Harvard affiliates have been named to a wide variety of Hall of Fames throughout the world over the years. But one Hall not often frequented by those associated with the university is the Naismith Memorial Basketball Hall of Fame in Springfield, Mass.
But on Monday, former Crimson head coach Tom “Satch” Sanders earned that prestigious honor, as he was selected by the Veterans Committee for enshrinement on Aug. 12.
Sophomore forward Brian Rogers will lead the attack against the Haiti men's national soccer team.
It’s not every day that a college team gets to play a country’s national team, but the Harvard men’s soccer squad will have a chance to play against a competitive international opponent while supporting a great cause.
The Haiti national soccer team, ranked 99th in the world out of 202 FIFA teams, is traveling on a five-day tour through the Northeast to help raise money for relief efforts in the country. Harvard and Haiti are working with Partners in Health to help Haiti rebuild after the devastating 7.0 M earthquake on Jan. 12, 2010. Though new crises have struck the world, the Caribbean nation is still in a reconstruction phase one year later.
The earthquake had lasting effects for the squad; during 2010, the Haitians lost 30 people close to the soccer team. Even so, the Haitian team looks to build its soccer program back to its glory almost 40 years ago, qualifying for the World Cup in 1974.
The Crimson (5-7-5, 2-3-2 Ivy) finished the season under .500, but the game will be a good exhibition for the returning players before season play picks up next fall.
The match will take place on April 10 at 5 p.m. at Harvard Stadium. It is part of a series of games against the Ivy League, as the national team will have played Dartmouth on Friday. Tickets will be $10 for the general public and free to undergraduates, but donations will be accepted. All should attend to watch high-caliber soccer while supporting the Haitians and their recuperation efforts. For those who cannot make it, there will be live video stream online.
See the YouTube video for a preview of the match. It's interesting to note that graduated Crimson forward Andre Akpan '10 is featured on the game's poster—hopefully, the Haiti national team's game plan does not involve having to account for the Colorado Rapids forward's prolific scoring.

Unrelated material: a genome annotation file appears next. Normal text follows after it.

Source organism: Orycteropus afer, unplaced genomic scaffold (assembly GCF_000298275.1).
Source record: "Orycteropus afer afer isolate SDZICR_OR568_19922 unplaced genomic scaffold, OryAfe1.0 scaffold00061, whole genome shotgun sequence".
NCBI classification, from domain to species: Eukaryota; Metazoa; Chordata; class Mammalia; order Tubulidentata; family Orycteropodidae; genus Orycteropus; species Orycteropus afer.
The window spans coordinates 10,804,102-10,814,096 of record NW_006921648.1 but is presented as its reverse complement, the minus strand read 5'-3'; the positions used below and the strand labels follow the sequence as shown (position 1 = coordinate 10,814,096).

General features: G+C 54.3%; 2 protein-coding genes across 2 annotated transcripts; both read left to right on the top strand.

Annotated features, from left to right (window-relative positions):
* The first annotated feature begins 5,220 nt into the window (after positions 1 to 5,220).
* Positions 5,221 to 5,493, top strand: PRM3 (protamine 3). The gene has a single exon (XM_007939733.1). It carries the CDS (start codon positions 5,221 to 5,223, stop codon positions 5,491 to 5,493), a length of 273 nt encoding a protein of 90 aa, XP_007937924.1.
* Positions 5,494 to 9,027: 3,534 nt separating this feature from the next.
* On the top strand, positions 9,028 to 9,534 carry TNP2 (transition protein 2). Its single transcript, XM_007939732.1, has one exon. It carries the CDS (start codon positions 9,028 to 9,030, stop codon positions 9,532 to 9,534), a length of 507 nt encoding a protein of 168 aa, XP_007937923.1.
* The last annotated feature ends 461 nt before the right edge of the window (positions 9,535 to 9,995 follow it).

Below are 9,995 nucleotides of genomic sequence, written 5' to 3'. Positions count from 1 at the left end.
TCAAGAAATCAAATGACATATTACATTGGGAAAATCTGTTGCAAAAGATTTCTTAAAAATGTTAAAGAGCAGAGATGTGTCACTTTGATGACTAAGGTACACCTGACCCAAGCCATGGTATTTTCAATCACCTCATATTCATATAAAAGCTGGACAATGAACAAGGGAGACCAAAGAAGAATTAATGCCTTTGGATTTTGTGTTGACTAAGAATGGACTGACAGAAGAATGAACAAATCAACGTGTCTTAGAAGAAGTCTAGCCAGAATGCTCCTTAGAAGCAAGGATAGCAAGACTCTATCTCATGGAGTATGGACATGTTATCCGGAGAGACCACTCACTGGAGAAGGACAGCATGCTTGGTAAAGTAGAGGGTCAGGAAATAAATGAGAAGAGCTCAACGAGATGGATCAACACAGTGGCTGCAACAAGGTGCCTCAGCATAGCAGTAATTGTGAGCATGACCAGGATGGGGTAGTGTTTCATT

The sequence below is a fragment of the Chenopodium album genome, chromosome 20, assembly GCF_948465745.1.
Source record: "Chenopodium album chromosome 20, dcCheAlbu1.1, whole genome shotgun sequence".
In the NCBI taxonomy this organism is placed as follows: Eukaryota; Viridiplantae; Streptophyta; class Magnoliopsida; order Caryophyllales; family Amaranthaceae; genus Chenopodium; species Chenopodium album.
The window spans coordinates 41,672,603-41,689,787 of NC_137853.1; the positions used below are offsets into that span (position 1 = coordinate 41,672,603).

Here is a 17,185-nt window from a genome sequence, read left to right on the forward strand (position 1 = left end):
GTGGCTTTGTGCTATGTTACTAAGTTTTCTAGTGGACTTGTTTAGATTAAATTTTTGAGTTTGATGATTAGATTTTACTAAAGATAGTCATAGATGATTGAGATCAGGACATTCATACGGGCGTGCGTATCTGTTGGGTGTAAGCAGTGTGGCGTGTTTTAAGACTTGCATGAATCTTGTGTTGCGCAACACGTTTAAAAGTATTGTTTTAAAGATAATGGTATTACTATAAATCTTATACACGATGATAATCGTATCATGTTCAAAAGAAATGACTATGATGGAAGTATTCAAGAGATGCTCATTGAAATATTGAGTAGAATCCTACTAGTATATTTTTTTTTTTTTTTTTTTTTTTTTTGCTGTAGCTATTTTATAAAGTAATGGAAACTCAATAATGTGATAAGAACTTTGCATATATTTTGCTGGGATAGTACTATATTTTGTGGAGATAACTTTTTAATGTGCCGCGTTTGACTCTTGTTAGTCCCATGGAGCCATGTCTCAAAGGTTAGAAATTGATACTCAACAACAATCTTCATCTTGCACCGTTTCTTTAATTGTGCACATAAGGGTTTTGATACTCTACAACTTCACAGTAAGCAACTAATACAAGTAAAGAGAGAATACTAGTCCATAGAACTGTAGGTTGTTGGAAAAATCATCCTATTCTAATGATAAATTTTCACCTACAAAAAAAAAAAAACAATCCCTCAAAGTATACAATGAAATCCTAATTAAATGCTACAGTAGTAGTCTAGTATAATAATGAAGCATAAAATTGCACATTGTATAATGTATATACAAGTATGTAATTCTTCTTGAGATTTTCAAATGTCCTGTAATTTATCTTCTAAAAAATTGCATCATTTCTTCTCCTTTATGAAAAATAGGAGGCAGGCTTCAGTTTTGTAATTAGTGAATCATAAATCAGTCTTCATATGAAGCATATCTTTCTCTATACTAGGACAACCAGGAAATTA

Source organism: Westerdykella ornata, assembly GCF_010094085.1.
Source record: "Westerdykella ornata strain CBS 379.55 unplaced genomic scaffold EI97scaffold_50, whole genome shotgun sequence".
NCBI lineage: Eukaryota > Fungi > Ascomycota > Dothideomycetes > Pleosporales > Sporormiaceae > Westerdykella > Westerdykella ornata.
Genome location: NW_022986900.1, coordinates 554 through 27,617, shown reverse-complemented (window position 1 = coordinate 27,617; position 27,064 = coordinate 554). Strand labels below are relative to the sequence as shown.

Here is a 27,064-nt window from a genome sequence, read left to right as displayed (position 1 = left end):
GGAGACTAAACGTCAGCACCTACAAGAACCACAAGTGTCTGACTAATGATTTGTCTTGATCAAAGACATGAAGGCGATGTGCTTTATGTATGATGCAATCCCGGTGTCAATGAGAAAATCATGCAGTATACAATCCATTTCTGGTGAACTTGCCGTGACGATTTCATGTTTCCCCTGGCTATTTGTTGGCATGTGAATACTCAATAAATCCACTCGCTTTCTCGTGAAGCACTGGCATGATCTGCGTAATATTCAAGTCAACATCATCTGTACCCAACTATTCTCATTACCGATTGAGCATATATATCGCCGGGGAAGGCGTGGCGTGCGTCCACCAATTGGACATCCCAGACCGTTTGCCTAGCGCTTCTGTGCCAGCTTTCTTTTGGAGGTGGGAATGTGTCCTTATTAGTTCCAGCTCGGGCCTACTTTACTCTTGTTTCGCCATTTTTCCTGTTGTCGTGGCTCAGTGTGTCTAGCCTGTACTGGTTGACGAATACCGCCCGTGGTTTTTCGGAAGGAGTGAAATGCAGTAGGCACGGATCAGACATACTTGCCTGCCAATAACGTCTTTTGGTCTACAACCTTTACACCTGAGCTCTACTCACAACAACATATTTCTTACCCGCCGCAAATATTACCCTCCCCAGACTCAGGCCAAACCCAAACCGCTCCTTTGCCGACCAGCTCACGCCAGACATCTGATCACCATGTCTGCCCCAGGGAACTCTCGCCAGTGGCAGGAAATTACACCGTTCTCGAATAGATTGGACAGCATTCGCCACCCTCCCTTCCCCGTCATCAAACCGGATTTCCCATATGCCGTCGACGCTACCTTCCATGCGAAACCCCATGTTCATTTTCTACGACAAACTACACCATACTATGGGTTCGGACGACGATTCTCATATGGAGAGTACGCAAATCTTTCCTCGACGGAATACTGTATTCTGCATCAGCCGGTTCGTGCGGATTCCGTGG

With the Major League Baseball season officially starting today, and Harvard’s own baseball team toiling at 3-16, it’s a fair question to ask what—if any—relationship the Crimson and the big leagues have had over the years.
In February, we discussed Frank Hermann ’06 and his foray into the majors, pitching for the Cleveland Indians.
Hermann is the first Harvard baseball player to reach the majors since Jeff Musselman ’85 suited up for the Blue Jays and Mets between 1985 and 1990. But before Musselman, the Crimson had a pretty extensive history of major leaguers.
Each Thursday, The Crimson will compile a series of unique statistics about Harvard's sports scene. Welcome to the Magic of Numbers—without the problem sets. We'll do the math for you.
125: The number of points Dean Gibbons has scored in his career so far as a Harvard lacrosse player. He is 24 points away from making Harvard’s top ten list for scoring.
62: The number of bouts freshman fencer Alex Kiefer has won this year, culminating in her 2011 NCAA foil title.
21: The number of games that Jennifer VanderMeulen has scored in—every game of her career as a Crimson lacrosse player.
147: The number of strikeouts Harvard softball pitcher Rachel Brown has thrown this season. She currently leads the Ivy League in this category.
4: The number of consecutive matches the Crimson men’s tennis team has won. Harvard will play its first Ivy League matchup on Friday.
4: The number of women’s squash athletes that earned All-American honors.
Women's hockey senior tri-captain Kate Buesser ended her career with the John Dooley Award for sportsmanship, enthusiasm, and devotion to hockey.
It was awards season for the Harvard women’s ice hockey team this past Saturday, where the squad’s best were honored at its annual banquet.
After ending the season 17-11-4, the Crimson notched second place in the ECAC standings in 2010-11.
After senior tri-captain Kate Buesser ended her career by receiving the John Dooley Award for sportsmanship, enthusiasm, and devotion to hockey, the reigns were turned over to junior Alisa Baumgartner. The only junior on the team, Baumgartner scored nine points and had six assists during the regular season.
Sophomore goalie Laura Bellamy won both the Joe Bertagna Most Improved Award and the title of assistant captain for the 2011-12 team. She will share the captainship with her classmate, defender Josephine Pucci. Pucci shined this past season, receiving All-Ivy first team and all All-ECAC second team honors, to go with a spot on the New England Hockey Writers Division I All-Stars.
The Most Valuable Player award went to sophomore forward Jillian Dempsey. Gaining spots on the the All-Ivy League and All-ECAC teams, Dempsey scored 22 points over the course of the season, ninth best in the league.
Even with the loss of the team’s seniors, Harvard is looking strong for the year ahead, with 15 players from the sophomore and freshmen classes returning.